And now we begin our reflections
on Holy Saturday
in preparation for Easter.

Read this short passage
on Jesus’ rushed burial.
It features Joseph of Arimathea.
There is much that Scripture does not say,
an abundance of meaning hidden in its silences…
Imagine yourself in Joseph of Arimathea’s shoes,
allowing whatever feelings or questions to surface.

Play the instrumental music to pace yourself.

empty tomb.134 empty tomb.135

We don’t always ask this question, but
what do you think did Joseph of Arimathea feel
during this whole incident?

Surely, he was saddened and shaken
by the fate of his beloved teacher and friend.
He was shaken enough to do something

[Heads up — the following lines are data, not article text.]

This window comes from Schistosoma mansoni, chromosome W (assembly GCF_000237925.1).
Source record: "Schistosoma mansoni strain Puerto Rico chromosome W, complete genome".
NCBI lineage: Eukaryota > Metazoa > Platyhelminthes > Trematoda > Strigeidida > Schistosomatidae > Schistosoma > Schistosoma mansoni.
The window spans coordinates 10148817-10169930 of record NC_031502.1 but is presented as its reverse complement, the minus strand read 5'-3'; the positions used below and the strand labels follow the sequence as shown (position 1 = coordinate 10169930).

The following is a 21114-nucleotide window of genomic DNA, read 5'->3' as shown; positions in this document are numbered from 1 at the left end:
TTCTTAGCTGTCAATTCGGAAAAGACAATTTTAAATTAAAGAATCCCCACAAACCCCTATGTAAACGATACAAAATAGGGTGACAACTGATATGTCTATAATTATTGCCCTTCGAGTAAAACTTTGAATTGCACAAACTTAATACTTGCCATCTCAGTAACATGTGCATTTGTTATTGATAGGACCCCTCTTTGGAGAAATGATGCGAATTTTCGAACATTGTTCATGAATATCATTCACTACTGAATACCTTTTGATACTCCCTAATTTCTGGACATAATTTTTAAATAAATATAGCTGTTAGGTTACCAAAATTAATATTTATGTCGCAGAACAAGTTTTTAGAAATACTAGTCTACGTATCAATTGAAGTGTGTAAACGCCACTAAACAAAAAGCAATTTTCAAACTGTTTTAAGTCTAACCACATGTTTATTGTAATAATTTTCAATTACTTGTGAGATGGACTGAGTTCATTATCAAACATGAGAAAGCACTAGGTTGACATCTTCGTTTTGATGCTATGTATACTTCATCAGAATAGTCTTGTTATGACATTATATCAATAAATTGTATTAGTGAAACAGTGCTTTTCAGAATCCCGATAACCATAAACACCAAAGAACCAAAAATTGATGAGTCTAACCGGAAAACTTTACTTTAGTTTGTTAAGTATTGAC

we can only imagine as daring:
To run the risk of being exposed
as Jesus’ disciple when it wasn’t safe to do so–
in order to provide a decent burial
to his friend and master.

Jesus’ death gave Joseph the courage
to ask Pilate for Jesus’ body.
It also summoned all the love and generosity
within him to offer his friend his own grave.

Joseph of Arimathea is an example of a disciple
who was emboldened by the death of Jesus,
an early proof that Jesus’ death is powerfully transformative.

How would you like your reflections this Holy Week
about the death of our Lord
to transform you as His disciple?
What virtues do you hope to receive as a result?
Say a short prayer for this transformation?

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